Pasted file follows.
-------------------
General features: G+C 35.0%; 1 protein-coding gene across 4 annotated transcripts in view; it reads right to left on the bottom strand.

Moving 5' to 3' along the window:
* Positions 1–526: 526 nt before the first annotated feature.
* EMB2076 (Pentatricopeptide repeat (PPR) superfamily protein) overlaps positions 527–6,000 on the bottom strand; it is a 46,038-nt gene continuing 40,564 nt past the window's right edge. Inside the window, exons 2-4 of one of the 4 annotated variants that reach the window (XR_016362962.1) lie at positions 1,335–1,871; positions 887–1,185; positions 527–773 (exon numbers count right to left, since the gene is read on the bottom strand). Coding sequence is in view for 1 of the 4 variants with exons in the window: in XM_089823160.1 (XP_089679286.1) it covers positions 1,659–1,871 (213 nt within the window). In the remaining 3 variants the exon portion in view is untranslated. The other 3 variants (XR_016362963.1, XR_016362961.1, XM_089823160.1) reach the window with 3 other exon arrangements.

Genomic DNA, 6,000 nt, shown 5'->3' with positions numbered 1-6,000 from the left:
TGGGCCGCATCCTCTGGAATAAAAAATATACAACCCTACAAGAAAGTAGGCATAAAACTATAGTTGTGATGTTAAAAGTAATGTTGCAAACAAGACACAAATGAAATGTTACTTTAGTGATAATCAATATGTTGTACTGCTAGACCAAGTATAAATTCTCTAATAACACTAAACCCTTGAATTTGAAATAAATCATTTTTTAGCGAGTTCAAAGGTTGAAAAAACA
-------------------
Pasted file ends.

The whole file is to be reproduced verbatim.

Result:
General features: G+C 35.0%; 1 protein-coding gene across 4 annotated transcripts in view; it reads right to left on the bottom strand.

Moving 5' to 3' along the window:
* Positions 1–526: 526 nt before the first annotated feature.
* EMB2076 (Pentatricopeptide repeat (PPR) superfamily protein) overlaps positions 527–6,000 on the bottom strand; it is a 46,038-nt gene continuing 40,564 nt past the window's right edge. Inside the window, exons 2-4 of one of the 4 annotated variants that reach the window (XR_016362962.1) lie at positions 1,335–1,871; positions 887–1,185; positions 527–773 (exon numbers count right to left, since the gene is read on the bottom strand). Coding sequence is in view for 1 of the 4 variants with exons in the window: in XM_089823160.1 (XP_089679286.1) it covers positions 1,659–1,871 (213 nt within the window). In the remaining 3 variants the exon portion in view is untranslated. The other 3 variants (XR_016362963.1, XR_016362961.1, XM_089823160.1) reach the window with 3 other exon arrangements.

Genomic DNA, 6,000 nt, shown 5'->3' with positions numbered 1-6,000 from the left:
TGGGCCGCATCCTCTGGAATAAAAAATATACAACCCTACAAGAAAGTAGGCATAAAACTATAGTTGTGATGTTAAAAGTAATGTTGCAAACAAGACACAAATGAAATGTTACTTTAGTGATAATCAATATGTTGTACTGCTAGACCAAGTATAAATTCTCTAATAACACTAAACCCTTGAATTTGAAATAAATCATTTTTTAGCGAGTTCAAAGGTTGAAAAAACA